A Bend artisan quietly revives an ancient artform with stained glass installations.
In Jerry Johnson’s Bend home, sunlight, wood and glass commingle in timeless artistry. Past a solarium, light streams through a large stained-glass medallion window situated above French doors that are also fitted with stained and beveled glass. The colors riff on the hues of surrounding woodwork.
The decision to use stained glass, a product that relies on light, as a finishing touch was deliberate. “We wanted the artwork to reflect that our house is a passive solar-powered house,” Johnson said. Johnson, 80, has commissioned several stained glass pieces over the years, but it’s the work of a local stained glass artisan, Bradley Logan, that takes center stage in Johnson’s home. Logan, 60 and a Bend resident, founded High Desert Stained Glass in early 2017.
The two connected after Johnson, who has a lifelong fondness for stained glass, first spied Logan’s work at a local home show. Since then, Johnson has also commissioned Logan to create multiple pieces, including two vineyard-themed stained glass panels. The works are outfitted with adjustable LED light boxes and situated along the cylindrical staircase that leads to Johnson’s wine cellar.
The pieces are the culmination of an almost lifelong interest in glass for Logan, who got his start building stained glass in the 1980s. It took several decades and a career detour to find his way back to stained glass. But Logan, who moved to Bend in 2012 and works days as the operations manager at Bend Broadband, has found a way to transform his hobby into a thriving small business that connects customers like Johnson with an artform that traces its roots back to ancient Egypt and Rome. It was there that glassmakers discovered that adding metals could produce an array of colors in finished glass.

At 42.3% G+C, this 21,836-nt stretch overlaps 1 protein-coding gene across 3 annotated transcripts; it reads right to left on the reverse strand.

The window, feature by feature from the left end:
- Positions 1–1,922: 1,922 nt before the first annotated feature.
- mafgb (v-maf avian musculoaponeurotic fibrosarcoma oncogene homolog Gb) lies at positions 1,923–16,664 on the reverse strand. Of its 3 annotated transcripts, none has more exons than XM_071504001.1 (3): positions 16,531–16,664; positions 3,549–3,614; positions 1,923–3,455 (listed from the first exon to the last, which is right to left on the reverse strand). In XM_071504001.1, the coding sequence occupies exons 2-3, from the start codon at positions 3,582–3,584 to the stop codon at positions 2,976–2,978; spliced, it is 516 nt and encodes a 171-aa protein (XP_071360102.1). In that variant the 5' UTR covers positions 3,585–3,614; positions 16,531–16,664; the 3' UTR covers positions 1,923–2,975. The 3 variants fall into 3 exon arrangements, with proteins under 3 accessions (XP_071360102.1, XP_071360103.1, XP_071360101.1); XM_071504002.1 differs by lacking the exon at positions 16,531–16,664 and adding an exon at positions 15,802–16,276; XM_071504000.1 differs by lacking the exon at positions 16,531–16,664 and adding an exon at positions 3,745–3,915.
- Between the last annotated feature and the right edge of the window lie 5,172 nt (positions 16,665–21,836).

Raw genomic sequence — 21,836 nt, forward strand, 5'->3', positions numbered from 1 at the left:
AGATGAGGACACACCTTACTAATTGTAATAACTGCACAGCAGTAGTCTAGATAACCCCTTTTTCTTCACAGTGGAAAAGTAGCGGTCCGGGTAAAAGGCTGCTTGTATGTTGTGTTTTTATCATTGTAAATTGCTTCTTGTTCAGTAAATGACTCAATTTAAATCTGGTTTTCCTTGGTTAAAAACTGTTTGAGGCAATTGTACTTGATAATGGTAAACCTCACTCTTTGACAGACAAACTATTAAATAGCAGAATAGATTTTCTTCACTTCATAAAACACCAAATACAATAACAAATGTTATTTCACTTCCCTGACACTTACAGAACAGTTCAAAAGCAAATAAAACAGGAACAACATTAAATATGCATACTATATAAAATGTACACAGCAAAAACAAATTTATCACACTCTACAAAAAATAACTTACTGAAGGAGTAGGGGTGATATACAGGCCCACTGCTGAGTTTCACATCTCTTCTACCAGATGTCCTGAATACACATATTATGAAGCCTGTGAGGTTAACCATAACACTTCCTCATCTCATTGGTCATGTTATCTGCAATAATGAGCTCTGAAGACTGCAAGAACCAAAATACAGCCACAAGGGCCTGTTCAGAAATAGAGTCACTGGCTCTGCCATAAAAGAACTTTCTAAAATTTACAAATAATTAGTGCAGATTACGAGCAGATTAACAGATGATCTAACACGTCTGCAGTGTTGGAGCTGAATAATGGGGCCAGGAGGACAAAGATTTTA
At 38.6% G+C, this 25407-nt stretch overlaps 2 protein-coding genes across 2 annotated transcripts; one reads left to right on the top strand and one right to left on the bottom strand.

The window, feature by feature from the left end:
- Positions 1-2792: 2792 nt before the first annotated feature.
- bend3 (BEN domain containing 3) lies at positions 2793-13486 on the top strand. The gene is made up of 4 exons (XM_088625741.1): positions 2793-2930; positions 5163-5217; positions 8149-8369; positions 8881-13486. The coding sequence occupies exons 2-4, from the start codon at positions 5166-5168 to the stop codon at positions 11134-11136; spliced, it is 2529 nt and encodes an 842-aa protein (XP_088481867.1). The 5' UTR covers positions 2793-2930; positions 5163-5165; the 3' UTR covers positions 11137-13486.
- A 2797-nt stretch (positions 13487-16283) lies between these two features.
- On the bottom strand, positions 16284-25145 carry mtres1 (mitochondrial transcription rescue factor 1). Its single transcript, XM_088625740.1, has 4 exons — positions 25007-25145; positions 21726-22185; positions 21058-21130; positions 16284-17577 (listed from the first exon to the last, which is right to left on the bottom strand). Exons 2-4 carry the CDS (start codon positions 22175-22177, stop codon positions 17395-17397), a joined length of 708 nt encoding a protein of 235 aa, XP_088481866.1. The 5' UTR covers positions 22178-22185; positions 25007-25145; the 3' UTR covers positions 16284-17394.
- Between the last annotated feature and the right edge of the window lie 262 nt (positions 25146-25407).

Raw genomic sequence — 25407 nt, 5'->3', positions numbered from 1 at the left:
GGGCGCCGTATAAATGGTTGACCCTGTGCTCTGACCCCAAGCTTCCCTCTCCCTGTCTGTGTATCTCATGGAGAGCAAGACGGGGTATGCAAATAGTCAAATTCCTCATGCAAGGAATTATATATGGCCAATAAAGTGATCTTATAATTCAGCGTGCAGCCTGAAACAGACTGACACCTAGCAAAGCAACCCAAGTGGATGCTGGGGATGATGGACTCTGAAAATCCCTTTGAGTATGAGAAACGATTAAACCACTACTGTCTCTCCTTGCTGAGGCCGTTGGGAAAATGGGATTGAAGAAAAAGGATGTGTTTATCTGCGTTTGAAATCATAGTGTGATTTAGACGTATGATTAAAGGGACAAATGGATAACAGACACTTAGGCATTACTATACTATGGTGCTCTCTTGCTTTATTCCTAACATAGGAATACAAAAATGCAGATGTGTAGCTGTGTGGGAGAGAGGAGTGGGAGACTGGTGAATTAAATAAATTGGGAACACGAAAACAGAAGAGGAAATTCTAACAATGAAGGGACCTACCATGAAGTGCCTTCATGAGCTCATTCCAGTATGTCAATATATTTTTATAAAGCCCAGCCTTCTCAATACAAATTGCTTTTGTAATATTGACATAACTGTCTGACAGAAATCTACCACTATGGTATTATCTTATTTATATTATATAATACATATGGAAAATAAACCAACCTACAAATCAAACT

Modern stained glass came into popular use during the Middle Ages when the Catholic Church was one of Europe’s major art patrons. The subsequent proliferation of Christianity across Europe filled newly-constructed churches with stained glass. Stained glass wasn’t limited to Christian nations. Arabic artisans created stained glass, too, by adding elements like manganese, nickel, cobalt and iron oxide to molten glass to achieve desired colors. Various rolling techniques afford distinct textures. Centuries later the process is largely unchanged. Artisans like Logan cut glass pieces and fit them into flexible lead cames, that frame each piece. Then they solder the corners to secure the pieces.
While churches remain the primary showcase for stained glass, Logan had a more secular introduction. After attending Dixie State University in St. George, Utah (he later received a business degree from a different institution), Logan took a job with a small glass company that specialized in commercial storefront windows. Logan said he found the owner tinkering with a small stained glass window one evening. Logan was already cutting and working with glass, but he hadn’t been exposed to glass work as an artform. His former boss, whom Logan describes as a master, took him under his wing. “He taught me the right way,” Logan said.
Logan moved to Southern California in the 1980s where he worked at a stained glass studio for fifteen years. A subsequent career shift to telecommunications relegated Logan’s interest to hobby status, but it also provided him the means to eventually found High Desert Stained Glass. Logan intends to open a storefront location and hire an apprentice in the coming year. He’d also like to offer classes to aspiring stained glass artisans. “Stained glass is what I would like to do for the remaining part of my career,” Logan said. “I want to get back to what’s comfortable and what I’m passionate about. That’s key—if you can make a living doing something you love to do, that’s all that matters.”